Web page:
Evening

Gail Mazur
Sometimes she's Confucian-- 
resolute in privation. . . .

Each day, more immobile, 
hip not mending, legs swollen;

still she carries her grief 
with a hard steadiness.

Twelve years uncompanioned, 
there's no point longing for

what can't return. This morning, 
she tells me, she found a robin

hunched in the damp dirt 
by the blossoming white azalea.

Still there at noon-- 
she went out in the yard

with her 4-pronged metal cane-- 
it appeared to be dying.

Tonight, when she looked again, 
the bird had disappeared and

in its place, under the bush, 
was a tiny egg-- 

"Beautiful robin's-egg blue"-- 
she carried carefully indoors.

"Are you keeping it warm?" 
I ask--what am I thinking?-- 

And she: "Gail, I don't want
a bird, I want a blue egg."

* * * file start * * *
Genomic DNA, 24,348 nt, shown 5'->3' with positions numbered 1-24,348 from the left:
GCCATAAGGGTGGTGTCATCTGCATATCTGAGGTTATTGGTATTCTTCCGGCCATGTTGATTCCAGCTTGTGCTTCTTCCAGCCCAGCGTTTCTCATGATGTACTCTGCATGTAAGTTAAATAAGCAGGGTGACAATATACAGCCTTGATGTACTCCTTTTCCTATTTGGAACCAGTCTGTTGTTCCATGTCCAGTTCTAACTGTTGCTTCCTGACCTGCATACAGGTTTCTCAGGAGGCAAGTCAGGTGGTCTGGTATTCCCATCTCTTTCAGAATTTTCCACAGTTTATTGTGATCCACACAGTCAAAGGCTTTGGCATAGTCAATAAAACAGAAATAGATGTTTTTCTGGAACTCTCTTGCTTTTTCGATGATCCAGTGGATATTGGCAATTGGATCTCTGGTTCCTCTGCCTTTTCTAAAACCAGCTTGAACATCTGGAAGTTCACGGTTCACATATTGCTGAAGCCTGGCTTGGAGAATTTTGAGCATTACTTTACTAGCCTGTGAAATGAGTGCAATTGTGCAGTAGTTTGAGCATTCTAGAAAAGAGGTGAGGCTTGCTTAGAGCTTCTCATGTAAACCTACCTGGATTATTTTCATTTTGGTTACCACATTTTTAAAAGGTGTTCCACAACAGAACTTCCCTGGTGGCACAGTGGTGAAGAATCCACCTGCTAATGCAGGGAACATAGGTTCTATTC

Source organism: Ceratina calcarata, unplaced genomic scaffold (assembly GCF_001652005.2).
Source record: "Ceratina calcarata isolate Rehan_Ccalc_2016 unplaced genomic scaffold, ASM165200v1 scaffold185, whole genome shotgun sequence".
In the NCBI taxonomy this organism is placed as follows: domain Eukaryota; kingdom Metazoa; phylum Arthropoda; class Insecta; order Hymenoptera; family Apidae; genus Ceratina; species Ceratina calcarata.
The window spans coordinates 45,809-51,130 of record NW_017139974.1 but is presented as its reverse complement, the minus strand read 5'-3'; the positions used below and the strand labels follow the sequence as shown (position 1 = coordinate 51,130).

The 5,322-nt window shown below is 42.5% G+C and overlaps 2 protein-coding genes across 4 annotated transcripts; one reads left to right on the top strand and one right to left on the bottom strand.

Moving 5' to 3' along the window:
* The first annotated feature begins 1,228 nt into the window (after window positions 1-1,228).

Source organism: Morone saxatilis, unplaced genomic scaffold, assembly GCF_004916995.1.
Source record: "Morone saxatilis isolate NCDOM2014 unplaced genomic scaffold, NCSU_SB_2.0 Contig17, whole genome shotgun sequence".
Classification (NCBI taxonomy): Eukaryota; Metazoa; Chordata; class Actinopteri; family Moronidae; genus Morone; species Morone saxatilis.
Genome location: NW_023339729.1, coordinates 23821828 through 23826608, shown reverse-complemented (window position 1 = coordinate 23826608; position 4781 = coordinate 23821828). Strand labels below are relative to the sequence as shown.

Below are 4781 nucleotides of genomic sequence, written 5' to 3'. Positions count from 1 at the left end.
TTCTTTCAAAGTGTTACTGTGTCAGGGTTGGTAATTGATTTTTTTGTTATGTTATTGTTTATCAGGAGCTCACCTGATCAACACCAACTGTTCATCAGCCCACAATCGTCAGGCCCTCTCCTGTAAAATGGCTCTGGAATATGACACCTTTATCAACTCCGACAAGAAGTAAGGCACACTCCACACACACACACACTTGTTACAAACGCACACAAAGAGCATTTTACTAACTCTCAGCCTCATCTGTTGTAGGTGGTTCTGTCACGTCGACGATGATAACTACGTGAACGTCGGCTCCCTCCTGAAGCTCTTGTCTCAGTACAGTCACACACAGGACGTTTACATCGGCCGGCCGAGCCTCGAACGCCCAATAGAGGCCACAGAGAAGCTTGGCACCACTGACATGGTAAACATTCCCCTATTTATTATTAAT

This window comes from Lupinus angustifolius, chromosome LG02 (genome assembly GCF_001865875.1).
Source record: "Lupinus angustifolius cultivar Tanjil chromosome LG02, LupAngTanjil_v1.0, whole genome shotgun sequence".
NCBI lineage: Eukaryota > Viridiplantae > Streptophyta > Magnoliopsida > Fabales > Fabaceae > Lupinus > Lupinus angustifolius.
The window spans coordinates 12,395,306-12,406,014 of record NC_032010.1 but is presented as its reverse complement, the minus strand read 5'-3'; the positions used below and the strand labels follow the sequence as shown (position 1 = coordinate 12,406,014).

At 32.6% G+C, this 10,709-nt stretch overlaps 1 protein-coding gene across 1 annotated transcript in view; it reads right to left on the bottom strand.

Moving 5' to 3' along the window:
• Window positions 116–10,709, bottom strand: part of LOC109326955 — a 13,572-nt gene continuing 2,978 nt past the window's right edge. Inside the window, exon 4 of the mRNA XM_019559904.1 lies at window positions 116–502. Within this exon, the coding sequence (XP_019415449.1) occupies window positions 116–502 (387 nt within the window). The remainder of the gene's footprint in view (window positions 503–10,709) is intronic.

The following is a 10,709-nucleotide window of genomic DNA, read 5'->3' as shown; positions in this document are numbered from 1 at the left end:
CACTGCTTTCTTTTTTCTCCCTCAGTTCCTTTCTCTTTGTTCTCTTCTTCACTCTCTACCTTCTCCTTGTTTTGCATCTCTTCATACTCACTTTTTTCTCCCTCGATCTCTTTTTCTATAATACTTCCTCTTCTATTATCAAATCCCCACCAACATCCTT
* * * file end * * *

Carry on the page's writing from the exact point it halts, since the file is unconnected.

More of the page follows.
From They Can't Take That Away from Me by Gail Mazur. Copyright © 2000 by Gail Mazur. Reprinted with permission by The University of Chicago Press. All rights reserved.

Gail Mazur

Gail Mazur

by this poet

poem
You're the shadow shadow lurking in me
and the lunatic light waiting in that shadow.
 
Ghostwriter of my half-life, intention's ambush 
I can't prepare for, ruthless whammy 
 
you have me ogling a blinding sun, 
my right eye naked even with both lids closed—
 
glowering sun, unerring navigator 
around this